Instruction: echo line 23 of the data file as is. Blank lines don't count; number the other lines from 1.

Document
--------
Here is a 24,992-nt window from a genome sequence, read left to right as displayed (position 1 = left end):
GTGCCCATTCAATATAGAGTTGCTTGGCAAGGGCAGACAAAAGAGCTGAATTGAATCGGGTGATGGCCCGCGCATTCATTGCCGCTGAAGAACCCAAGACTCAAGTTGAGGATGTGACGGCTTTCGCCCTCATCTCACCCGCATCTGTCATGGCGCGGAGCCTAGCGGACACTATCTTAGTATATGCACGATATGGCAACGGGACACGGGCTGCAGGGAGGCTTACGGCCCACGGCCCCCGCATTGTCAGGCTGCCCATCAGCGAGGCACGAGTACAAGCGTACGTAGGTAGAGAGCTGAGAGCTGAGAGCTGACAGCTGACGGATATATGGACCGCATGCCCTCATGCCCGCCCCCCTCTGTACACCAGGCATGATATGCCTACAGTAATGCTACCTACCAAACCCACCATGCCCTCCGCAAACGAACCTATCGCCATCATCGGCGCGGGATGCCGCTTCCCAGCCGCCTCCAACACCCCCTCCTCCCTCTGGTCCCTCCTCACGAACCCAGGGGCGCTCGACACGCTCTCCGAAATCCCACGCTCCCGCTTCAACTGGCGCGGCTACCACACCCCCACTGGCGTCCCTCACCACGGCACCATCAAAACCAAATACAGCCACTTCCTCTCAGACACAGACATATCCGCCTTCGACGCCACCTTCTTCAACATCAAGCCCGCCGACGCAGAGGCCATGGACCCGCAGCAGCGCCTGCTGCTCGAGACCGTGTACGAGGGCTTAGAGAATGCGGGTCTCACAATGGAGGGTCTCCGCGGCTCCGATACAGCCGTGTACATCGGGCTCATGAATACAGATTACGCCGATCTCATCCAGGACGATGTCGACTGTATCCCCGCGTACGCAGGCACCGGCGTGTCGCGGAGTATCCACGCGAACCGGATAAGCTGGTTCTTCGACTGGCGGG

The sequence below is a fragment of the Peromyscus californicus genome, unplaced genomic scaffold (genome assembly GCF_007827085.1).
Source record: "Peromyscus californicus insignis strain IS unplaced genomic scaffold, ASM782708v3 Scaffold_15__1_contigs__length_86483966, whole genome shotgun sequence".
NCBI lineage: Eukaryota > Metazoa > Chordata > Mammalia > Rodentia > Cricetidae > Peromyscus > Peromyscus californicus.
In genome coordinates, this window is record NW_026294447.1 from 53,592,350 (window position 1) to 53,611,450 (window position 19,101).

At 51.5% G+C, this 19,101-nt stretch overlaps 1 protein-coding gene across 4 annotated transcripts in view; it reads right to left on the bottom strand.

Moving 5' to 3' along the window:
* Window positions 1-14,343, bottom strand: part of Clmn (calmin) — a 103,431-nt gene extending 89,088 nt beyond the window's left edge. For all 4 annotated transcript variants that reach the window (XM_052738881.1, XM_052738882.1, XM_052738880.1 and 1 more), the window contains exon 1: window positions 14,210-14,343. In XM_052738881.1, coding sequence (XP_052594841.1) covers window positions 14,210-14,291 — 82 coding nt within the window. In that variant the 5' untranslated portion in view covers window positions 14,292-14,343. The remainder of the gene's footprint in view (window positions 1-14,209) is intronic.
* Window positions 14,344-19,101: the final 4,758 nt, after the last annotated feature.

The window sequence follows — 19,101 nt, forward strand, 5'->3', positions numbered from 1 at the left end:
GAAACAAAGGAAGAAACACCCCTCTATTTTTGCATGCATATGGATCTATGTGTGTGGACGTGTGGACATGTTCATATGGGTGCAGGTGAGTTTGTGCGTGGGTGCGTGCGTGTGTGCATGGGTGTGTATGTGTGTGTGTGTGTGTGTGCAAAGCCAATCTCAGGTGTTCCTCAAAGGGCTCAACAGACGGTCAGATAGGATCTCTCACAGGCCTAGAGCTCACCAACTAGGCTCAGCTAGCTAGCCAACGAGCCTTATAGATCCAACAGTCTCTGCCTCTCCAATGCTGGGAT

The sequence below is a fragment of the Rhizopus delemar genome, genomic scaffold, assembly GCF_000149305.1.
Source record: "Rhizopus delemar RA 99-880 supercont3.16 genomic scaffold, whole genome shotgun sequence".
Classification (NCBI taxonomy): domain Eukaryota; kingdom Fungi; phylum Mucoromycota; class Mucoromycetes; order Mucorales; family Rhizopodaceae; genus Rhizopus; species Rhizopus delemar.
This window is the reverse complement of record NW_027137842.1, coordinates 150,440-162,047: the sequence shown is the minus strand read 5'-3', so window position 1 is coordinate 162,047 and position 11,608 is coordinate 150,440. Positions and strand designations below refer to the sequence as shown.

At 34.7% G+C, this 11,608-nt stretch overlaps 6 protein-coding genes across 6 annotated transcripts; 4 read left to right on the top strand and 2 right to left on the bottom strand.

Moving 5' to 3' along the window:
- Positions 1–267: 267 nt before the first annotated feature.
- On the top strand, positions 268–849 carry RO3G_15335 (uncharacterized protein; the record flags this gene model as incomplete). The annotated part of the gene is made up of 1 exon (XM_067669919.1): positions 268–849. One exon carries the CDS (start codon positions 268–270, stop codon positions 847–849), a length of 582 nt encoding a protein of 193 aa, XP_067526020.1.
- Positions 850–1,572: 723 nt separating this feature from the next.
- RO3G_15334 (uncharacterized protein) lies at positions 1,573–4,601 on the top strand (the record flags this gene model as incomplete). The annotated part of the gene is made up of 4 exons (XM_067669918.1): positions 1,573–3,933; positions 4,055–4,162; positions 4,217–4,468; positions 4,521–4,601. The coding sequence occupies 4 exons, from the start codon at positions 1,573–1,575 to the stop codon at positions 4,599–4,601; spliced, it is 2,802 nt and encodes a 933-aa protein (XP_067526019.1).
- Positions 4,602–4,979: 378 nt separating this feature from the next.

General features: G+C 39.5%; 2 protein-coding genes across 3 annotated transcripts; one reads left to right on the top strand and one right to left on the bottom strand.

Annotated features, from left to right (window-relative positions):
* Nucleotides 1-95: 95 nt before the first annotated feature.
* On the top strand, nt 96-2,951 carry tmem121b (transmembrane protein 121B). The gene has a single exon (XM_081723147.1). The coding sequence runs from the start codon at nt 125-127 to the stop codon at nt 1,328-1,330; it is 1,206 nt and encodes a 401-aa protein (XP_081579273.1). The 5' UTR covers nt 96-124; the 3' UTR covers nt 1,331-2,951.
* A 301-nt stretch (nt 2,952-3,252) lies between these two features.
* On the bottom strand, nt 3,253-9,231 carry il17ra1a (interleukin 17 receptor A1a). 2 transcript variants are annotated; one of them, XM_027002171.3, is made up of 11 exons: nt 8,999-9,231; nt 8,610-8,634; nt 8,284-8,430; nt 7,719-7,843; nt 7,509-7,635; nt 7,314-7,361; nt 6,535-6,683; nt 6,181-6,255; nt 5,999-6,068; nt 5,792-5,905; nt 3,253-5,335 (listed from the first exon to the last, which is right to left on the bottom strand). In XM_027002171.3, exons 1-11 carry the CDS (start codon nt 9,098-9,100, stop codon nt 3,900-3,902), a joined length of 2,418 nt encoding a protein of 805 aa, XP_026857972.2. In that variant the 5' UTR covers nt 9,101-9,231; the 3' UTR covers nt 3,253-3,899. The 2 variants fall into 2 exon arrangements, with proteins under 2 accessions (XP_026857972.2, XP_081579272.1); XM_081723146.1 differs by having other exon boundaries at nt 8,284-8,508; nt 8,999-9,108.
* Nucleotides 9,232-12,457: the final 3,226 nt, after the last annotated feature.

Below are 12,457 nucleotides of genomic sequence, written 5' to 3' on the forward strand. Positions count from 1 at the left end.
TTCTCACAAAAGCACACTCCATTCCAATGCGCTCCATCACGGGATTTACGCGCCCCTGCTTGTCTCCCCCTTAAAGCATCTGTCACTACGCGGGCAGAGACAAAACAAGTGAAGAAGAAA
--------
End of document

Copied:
- Positions 4,602–4,979: 378 nt separating this feature from the next.